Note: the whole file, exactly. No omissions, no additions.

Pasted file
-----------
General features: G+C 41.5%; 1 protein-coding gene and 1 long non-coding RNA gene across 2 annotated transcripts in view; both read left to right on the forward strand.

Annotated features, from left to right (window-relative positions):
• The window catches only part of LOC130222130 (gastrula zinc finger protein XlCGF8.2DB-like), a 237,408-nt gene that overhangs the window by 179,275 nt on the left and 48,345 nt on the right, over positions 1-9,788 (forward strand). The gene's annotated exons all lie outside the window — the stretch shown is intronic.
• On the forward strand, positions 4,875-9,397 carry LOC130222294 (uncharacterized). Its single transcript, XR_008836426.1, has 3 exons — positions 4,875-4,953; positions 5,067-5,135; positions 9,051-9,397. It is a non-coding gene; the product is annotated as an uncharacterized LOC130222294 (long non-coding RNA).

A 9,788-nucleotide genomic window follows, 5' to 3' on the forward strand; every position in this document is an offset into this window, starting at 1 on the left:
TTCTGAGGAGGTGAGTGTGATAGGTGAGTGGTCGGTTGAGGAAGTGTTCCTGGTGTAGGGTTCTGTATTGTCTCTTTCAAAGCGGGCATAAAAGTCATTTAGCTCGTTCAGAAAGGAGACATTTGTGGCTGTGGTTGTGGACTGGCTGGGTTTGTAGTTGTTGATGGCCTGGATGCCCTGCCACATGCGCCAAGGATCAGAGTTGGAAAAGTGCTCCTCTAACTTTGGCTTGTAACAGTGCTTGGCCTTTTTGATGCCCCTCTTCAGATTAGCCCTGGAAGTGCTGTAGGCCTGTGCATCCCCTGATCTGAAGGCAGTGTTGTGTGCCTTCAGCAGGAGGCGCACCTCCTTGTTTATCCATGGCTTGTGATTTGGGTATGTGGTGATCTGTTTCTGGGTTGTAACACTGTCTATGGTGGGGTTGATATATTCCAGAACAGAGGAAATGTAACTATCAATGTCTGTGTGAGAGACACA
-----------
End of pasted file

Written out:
General features: G+C 41.5%; 1 protein-coding gene and 1 long non-coding RNA gene across 2 annotated transcripts in view; both read left to right on the forward strand.

Annotated features, from left to right (window-relative positions):
• The window catches only part of LOC130222130 (gastrula zinc finger protein XlCGF8.2DB-like), a 237,408-nt gene that overhangs the window by 179,275 nt on the left and 48,345 nt on the right, over positions 1-9,788 (forward strand). The gene's annotated exons all lie outside the window — the stretch shown is intronic.
• On the forward strand, positions 4,875-9,397 carry LOC130222294 (uncharacterized). Its single transcript, XR_008836426.1, has 3 exons — positions 4,875-4,953; positions 5,067-5,135; positions 9,051-9,397. It is a non-coding gene; the product is annotated as an uncharacterized LOC130222294 (long non-coding RNA).

A 9,788-nucleotide genomic window follows, 5' to 3' on the forward strand; every position in this document is an offset into this window, starting at 1 on the left:
TTCTGAGGAGGTGAGTGTGATAGGTGAGTGGTCGGTTGAGGAAGTGTTCCTGGTGTAGGGTTCTGTATTGTCTCTTTCAAAGCGGGCATAAAAGTCATTTAGCTCGTTCAGAAAGGAGACATTTGTGGCTGTGGTTGTGGACTGGCTGGGTTTGTAGTTGTTGATGGCCTGGATGCCCTGCCACATGCGCCAAGGATCAGAGTTGGAAAAGTGCTCCTCTAACTTTGGCTTGTAACAGTGCTTGGCCTTTTTGATGCCCCTCTTCAGATTAGCCCTGGAAGTGCTGTAGGCCTGTGCATCCCCTGATCTGAAGGCAGTGTTGTGTGCCTTCAGCAGGAGGCGCACCTCCTTGTTTATCCATGGCTTGTGATTTGGGTATGTGGTGATCTGTTTCTGGGTTGTAACACTGTCTATGGTGGGGTTGATATATTCCAGAACAGAGGAAATGTAACTATCAATGTCTGTGTGAGAGACACA